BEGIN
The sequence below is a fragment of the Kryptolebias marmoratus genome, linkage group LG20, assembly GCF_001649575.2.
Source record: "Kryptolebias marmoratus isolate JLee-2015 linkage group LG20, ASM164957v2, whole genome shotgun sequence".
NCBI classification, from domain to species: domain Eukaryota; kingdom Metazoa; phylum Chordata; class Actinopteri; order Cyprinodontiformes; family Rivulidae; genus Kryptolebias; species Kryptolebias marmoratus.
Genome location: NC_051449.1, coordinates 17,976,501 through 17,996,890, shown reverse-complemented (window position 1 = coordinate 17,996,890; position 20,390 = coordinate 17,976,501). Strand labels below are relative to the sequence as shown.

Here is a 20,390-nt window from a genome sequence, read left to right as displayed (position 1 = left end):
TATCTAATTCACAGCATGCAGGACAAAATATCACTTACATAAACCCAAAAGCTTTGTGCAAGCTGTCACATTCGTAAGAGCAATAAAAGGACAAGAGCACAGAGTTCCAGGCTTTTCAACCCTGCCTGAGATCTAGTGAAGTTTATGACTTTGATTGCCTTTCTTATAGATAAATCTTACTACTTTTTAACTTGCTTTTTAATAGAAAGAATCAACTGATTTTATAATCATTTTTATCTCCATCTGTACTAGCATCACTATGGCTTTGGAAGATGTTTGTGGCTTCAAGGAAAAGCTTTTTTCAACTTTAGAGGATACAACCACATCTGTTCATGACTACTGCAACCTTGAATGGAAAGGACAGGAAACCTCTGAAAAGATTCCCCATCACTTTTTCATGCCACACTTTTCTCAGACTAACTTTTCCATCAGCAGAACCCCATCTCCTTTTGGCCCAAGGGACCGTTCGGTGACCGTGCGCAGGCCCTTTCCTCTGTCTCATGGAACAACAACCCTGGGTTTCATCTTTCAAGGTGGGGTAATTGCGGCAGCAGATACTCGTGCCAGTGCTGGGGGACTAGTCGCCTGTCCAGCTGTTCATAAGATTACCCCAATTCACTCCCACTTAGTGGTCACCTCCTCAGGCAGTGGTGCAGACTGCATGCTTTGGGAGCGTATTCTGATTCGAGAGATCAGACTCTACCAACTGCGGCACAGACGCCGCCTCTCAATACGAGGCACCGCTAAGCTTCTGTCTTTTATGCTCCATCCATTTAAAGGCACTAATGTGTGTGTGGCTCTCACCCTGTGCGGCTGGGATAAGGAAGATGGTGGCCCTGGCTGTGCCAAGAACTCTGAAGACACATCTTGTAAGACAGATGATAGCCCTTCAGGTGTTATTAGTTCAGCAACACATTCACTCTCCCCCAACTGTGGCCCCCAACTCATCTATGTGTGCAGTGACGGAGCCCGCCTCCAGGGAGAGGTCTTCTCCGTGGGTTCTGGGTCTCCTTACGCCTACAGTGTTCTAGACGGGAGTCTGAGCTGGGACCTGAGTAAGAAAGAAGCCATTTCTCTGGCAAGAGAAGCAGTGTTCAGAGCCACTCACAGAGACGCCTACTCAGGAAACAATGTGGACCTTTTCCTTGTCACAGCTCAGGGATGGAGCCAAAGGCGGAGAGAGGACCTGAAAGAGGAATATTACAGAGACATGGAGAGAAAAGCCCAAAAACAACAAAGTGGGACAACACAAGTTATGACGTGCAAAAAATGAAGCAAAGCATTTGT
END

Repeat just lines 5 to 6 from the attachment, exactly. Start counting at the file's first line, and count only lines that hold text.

Here is a 20,390-nt window from a genome sequence, read left to right as displayed (position 1 = left end):
TATCTAATTCACAGCATGCAGGACAAAATATCACTTACATAAACCCAAAAGCTTTGTGCAAGCTGTCACATTCGTAAGAGCAATAAAAGGACAAGAGCACAGAGTTCCAGGCTTTTCAACCCTGCCTGAGATCTAGTGAAGTTTATGACTTTGATTGCCTTTCTTATAGATAAATCTTACTACTTTTTAACTTGCTTTTTAATAGAAAGAATCAACTGATTTTATAATCATTTTTATCTCCATCTGTACTAGCATCACTATGGCTTTGGAAGATGTTTGTGGCTTCAAGGAAAAGCTTTTTTCAACTTTAGAGGATACAACCACATCTGTTCATGACTACTGCAACCTTGAATGGAAAGGACAGGAAACCTCTGAAAAGATTCCCCATCACTTTTTCATGCCACACTTTTCTCAGACTAACTTTTCCATCAGCAGAACCCCATCTCCTTTTGGCCCAAGGGACCGTTCGGTGACCGTGCGCAGGCCCTTTCCTCTGTCTCATGGAACAACAACCCTGGGTTTCATCTTTCAAGGTGGGGTAATTGCGGCAGCAGATACTCGTGCCAGTGCTGGGGGACTAGTCGCCTGTCCAGCTGTTCATAAGATTACCCCAATTCACTCCCACTTAGTGGTCACCTCCTCAGGCAGTGGTGCAGACTGCATGCTTTGGGAGCGTATTCTGATTCGAGAGATCAGACTCTACCAACTGCGGCACAGACGCCGCCTCTCAATACGAGGCACCGCTAAGCTTCTGTCTTTTATGCTCCATCCATTTAAAGGCACTAATGTGTGTGTGGCTCTCACCCTGTGCGGCTGGGATAAGGAAGATGGTGGCCCTGGCTGTGCCAAGAACTCTGAAGACACATCTTGTAAGACAGATGATAGCCCTTCAGGTGTTATTAGTTCAGCAACACATTCACTCTCCCCCAACTGTGGCCCCCAACTCATCTATGTGTGCAGTGACGGAGCCCGCCTCCAGGGAGAGGTCTTCTCCGTGGGTTCTGGGTCTCCTTACGCCTACAGTGTTCTAGACGGGAGTCTGAGCTGGGACCTGAGTAAGAAAGAAGCCATTTCTCTGGCAAGAGAAGCAGTGTTCAGAGCCACTCACAGAGACGCCTACTCAGGAAACAATGTGGACCTTTTCCTTGTCACAGCTCAGGGATGGAGCCAAAGGCGGAGAGAGGACCTGAAAGAGGAATATTACAGAGACATGGAGAGAAAAGCCCAAAAACAACAAAGTGGGACAACACAAGTTATGACGTGCAAAAAATGAAGCAAAGCATTTGT